The claim was filed in 2002 under the FCA, which allows qui tam relators—also referred to as whistle-blowers—to bring actions on behalf of the government. The government intervened in the relator’s claim and consolidated four other pending cases against Omnicare in 2009, resulting in the multi-million dollar settlement.
 
Citing OIG’s 2008 guidance, the settlement agreement stated that the “consultant pharmacist services contracts between Omnicare and nursing homes implicated the anti-kickback statute because, inter alia [among other things], they involved the provision of services at below cost and/or below fair market value.”
 
In addition to the settlement agreement, Omnicare entered into a corporate integrity agreement (CIA), which provides for a contracts database and process for setting the terms of new arrangements, new policies and procedures, training, and other compliance program requirements, as well as a federal monitor to oversee the company’s compliance activities and new contractual arrangements.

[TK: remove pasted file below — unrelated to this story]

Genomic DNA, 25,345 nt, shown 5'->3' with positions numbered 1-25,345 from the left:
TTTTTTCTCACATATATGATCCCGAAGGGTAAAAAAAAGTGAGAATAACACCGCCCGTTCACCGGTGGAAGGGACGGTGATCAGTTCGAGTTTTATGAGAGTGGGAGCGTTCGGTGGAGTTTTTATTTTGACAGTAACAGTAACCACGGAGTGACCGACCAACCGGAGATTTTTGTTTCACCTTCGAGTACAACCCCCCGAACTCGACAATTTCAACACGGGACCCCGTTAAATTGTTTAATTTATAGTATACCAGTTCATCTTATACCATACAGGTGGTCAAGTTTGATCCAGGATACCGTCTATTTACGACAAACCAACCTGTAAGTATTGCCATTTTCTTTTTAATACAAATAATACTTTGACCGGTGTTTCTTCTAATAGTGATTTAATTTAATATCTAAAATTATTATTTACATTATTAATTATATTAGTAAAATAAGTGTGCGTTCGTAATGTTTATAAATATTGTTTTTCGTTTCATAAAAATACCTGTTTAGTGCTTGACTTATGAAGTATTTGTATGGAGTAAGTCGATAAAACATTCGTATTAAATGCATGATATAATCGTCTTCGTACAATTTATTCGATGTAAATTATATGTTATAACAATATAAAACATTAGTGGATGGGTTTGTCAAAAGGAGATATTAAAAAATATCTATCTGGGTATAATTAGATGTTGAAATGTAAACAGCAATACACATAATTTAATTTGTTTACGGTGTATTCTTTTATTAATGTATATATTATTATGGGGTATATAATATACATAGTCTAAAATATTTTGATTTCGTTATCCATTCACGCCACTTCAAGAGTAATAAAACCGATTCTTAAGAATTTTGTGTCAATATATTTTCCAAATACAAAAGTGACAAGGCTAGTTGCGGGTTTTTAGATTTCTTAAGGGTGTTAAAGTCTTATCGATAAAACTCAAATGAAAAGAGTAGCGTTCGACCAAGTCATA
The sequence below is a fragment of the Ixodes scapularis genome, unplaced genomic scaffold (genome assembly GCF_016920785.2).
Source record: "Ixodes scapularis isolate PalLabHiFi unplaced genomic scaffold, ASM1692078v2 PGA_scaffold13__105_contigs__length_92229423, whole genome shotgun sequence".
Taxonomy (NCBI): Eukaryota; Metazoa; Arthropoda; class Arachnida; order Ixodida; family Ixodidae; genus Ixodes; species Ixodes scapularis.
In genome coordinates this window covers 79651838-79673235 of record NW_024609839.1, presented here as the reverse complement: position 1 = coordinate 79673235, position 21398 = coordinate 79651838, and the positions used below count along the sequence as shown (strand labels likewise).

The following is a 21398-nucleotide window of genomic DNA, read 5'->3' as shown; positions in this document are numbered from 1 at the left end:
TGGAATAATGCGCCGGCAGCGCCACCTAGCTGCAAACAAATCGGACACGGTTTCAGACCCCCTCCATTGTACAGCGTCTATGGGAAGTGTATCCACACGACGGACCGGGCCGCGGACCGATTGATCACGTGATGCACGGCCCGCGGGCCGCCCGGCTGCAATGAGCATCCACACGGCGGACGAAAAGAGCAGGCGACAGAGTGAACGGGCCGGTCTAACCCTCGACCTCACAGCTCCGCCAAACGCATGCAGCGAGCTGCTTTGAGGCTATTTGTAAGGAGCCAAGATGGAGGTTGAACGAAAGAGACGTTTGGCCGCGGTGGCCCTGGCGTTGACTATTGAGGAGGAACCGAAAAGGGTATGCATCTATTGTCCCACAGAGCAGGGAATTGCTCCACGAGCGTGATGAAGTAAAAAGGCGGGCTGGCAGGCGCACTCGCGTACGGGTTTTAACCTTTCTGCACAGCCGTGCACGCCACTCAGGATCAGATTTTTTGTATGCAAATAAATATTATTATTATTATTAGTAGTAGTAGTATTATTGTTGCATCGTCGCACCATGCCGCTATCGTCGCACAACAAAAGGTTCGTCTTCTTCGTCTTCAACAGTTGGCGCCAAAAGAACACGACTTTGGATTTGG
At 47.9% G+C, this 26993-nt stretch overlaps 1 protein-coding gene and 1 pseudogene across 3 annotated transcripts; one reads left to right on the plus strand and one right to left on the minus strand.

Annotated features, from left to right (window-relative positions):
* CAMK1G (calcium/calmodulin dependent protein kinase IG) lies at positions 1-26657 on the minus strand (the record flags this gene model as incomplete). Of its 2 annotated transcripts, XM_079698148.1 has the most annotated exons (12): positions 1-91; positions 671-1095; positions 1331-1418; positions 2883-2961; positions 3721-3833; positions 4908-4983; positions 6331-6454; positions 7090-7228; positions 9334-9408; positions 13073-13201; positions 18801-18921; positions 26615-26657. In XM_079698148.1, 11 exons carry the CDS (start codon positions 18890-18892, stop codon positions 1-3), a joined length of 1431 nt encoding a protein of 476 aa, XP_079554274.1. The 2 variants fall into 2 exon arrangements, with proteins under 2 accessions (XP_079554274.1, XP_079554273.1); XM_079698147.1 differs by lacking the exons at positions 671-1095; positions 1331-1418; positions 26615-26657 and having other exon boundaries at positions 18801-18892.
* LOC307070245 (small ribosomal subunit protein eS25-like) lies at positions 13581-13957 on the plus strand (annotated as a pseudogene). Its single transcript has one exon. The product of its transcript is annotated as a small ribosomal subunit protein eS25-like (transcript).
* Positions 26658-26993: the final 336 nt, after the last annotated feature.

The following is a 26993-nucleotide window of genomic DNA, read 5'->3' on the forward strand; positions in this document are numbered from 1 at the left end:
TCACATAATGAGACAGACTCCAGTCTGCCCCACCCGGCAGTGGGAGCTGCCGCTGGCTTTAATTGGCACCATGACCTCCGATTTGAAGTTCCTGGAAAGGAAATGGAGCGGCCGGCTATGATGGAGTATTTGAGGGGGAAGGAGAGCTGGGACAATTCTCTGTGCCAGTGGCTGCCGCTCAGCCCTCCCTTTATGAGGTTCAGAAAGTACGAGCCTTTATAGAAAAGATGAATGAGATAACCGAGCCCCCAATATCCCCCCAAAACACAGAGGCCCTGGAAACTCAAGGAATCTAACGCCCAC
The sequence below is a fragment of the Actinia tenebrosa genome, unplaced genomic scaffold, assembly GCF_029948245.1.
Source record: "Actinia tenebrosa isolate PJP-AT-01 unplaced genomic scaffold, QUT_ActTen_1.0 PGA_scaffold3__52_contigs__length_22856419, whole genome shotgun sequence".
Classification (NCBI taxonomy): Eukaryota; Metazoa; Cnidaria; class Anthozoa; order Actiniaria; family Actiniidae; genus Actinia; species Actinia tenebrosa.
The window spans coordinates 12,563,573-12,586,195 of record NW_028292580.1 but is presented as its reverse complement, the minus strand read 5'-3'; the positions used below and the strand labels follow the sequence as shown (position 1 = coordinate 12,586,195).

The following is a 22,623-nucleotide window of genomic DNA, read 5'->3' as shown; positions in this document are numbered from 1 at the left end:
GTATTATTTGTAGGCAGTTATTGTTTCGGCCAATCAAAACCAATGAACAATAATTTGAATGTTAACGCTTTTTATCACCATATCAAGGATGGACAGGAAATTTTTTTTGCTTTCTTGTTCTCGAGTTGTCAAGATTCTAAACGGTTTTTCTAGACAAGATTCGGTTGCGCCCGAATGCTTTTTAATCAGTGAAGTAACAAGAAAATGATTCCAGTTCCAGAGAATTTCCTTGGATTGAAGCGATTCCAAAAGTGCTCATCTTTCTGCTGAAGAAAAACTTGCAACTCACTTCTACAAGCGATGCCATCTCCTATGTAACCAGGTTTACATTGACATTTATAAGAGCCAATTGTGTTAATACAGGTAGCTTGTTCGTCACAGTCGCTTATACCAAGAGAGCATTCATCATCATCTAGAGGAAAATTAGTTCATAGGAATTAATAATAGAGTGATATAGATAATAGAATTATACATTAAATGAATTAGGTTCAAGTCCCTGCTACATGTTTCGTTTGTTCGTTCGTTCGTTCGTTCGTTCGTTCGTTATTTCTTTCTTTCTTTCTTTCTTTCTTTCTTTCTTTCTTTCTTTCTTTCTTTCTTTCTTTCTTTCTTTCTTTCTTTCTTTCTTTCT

A Ripple Effect

The allegations in the complaint and the settlement agreement reflect the application of long-standing theories of the government.
 
In 1999, OIG took the position in two advisory opinions that the provision of below-cost services can be a form of improper inducement under the anti-kickback statute. Given this climate, service contracts and other financial arrangements within the long term care facility and pharmacy provider industries are likely to be an area of continued focus of government enforcement agencies.
 
Indeed, in the wake of the Omnicare case, prosecuting U.S. Attorney Michael Loucks declared that the settlement “provides a strong message to [long term care] pharmacies, as well as to pharmaceutical companies and nursing homes, that the government will not tolerate the payment of kickbacks [that] can distort proper medical judgment and put profits ahead of good medical care.”